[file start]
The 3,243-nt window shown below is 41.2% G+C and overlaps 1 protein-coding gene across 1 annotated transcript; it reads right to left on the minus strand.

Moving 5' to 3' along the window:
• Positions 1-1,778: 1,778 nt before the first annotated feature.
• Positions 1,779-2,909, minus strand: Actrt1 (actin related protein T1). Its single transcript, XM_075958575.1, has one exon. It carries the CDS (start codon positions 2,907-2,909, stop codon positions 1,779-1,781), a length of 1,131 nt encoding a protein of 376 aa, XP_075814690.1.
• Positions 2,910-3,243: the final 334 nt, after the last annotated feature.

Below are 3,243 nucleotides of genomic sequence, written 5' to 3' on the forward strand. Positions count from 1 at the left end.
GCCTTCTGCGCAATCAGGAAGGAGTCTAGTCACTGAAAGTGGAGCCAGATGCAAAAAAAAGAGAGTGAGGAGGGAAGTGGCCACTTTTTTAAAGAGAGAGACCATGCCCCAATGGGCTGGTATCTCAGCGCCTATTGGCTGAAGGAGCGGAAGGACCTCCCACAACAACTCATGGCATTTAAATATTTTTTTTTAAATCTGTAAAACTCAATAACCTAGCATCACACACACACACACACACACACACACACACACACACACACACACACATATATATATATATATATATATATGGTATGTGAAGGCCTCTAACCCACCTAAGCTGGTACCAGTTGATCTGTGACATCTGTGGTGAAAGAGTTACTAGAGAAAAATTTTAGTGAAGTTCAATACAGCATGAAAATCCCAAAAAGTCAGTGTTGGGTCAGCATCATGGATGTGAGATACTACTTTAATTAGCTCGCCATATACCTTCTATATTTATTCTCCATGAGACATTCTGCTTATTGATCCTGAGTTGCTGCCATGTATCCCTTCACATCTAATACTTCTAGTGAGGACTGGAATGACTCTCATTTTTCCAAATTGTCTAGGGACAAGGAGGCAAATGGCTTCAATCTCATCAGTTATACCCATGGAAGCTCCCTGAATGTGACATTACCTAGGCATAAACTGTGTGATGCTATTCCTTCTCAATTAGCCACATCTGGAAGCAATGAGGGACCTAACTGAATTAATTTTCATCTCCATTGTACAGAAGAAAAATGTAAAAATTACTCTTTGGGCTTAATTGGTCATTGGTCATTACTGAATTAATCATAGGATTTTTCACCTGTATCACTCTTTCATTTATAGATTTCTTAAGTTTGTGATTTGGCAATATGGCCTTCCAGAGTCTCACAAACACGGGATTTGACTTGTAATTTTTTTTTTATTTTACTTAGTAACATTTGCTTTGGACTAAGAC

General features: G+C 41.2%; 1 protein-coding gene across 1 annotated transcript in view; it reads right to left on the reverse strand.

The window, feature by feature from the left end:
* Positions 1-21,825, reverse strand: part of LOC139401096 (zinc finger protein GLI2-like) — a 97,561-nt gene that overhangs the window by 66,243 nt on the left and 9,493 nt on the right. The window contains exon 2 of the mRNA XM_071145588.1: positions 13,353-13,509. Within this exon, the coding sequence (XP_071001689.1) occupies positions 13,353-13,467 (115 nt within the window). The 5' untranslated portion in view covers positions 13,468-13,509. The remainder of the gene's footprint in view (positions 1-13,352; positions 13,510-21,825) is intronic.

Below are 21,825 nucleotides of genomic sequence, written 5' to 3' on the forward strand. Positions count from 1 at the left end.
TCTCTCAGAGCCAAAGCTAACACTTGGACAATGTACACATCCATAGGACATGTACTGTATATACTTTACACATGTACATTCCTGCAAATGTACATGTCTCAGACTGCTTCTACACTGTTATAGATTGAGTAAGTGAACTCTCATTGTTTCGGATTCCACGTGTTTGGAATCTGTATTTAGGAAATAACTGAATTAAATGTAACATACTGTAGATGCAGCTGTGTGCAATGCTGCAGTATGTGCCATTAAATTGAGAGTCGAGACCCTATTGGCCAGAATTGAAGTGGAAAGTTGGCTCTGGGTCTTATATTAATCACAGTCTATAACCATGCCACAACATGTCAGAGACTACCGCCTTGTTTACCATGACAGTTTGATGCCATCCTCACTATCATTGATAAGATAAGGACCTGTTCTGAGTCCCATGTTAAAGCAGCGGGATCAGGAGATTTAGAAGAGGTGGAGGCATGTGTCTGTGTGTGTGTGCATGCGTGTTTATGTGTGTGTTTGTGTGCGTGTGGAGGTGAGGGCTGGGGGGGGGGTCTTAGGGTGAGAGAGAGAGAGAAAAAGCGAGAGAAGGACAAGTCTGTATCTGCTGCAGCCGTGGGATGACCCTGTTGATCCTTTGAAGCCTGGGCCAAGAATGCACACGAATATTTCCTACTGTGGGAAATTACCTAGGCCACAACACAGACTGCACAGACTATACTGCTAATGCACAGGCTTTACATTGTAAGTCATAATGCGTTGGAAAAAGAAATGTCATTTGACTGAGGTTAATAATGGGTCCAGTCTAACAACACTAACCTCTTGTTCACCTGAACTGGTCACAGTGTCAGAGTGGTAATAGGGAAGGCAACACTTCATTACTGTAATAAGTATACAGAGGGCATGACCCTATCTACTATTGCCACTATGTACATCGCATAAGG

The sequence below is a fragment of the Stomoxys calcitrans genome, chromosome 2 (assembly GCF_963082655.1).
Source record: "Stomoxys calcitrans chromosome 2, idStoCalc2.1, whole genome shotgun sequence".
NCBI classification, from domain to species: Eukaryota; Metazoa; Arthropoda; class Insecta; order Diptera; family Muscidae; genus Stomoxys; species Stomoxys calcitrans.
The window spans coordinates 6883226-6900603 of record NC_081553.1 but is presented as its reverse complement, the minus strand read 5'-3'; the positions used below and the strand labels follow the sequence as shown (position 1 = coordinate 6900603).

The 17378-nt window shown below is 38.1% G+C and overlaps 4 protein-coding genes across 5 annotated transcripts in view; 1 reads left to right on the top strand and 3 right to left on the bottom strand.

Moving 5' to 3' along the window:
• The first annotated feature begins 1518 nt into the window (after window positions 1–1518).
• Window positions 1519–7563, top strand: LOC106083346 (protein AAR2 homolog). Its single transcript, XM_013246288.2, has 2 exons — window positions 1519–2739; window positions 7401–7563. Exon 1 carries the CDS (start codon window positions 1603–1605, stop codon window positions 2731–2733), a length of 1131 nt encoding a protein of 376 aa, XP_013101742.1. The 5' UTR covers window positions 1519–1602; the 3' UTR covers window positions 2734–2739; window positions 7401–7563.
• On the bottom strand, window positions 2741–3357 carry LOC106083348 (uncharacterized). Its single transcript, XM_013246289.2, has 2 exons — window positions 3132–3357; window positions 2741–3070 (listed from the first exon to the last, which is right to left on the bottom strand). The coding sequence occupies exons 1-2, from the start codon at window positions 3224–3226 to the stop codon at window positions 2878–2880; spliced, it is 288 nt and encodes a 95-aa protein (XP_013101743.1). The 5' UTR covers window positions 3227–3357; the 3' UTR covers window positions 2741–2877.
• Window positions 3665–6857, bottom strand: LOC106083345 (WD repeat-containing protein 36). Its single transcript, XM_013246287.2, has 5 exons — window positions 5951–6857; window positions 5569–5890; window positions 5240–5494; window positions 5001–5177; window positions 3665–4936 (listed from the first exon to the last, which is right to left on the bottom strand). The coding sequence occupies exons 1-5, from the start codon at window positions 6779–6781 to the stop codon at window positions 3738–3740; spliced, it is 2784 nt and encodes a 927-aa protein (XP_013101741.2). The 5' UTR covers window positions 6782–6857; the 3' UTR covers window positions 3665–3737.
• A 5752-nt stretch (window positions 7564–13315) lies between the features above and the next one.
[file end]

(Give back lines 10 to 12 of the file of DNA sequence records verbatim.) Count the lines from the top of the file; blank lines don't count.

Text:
* Positions 1-21,825, reverse strand: part of LOC139401096 (zinc finger protein GLI2-like) — a 97,561-nt gene that overhangs the window by 66,243 nt on the left and 9,493 nt on the right. The window contains exon 2 of the mRNA XM_071145588.1: positions 13,353-13,509. Within this exon, the coding sequence (XP_071001689.1) occupies positions 13,353-13,467 (115 nt within the window). The 5' untranslated portion in view covers positions 13,468-13,509. The remainder of the gene's footprint in view (positions 1-13,352; positions 13,510-21,825) is intronic.

Below are 21,825 nucleotides of genomic sequence, written 5' to 3' on the forward strand. Positions count from 1 at the left end.
TCTCTCAGAGCCAAAGCTAACACTTGGACAATGTACACATCCATAGGACATGTACTGTATATACTTTACACATGTACATTCCTGCAAATGTACATGTCTCAGACTGCTTCTACACTGTTATAGATTGAGTAAGTGAACTCTCATTGTTTCGGATTCCACGTGTTTGGAATCTGTATTTAGGAAATAACTGAATTAAATGTAACATACTGTAGATGCAGCTGTGTGCAATGCTGCAGTATGTGCCATTAAATTGAGAGTCGAGACCCTATTGGCCAGAATTGAAGTGGAAAGTTGGCTCTGGGTCTTATATTAATCACAGTCTATAACCATGCCACAACATGTCAGAGACTACCGCCTTGTTTACCATGACAGTTTGATGCCATCCTCACTATCATTGATAAGATAAGGACCTGTTCTGAGTCCCATGTTAAAGCAGCGGGATCAGGAGATTTAGAAGAGGTGGAGGCATGTGTCTGTGTGTGTGTGCATGCGTGTTTATGTGTGTGTTTGTGTGCGTGTGGAGGTGAGGGCTGGGGGGGGGGTCTTAGGGTGAGAGAGAGAGAGAAAAAGCGAGAGAAGGACAAGTCTGTATCTGCTGCAGCCGTGGGATGACCCTGTTGATCCTTTGAAGCCTGGGCCAAGAATGCACACGAATATTTCCTACTGTGGGAAATTACCTAGGCCACAACACAGACTGCACAGACTATACTGCTAATGCACAGGCTTTACATTGTAAGTCATAATGCGTTGGAAAAAGAAATGTCATTTGACTGAGGTTAATAATGGGTCCAGTCTAACAACACTAACCTCTTGTTCACCTGAACTGGTCACAGTGTCAGAGTGGTAATAGGGAAGGCAACACTTCATTACTGTAATAAGTATACAGAGGGCATGACCCTATCTACTATTGCCACTATGTACATCGCATAAGG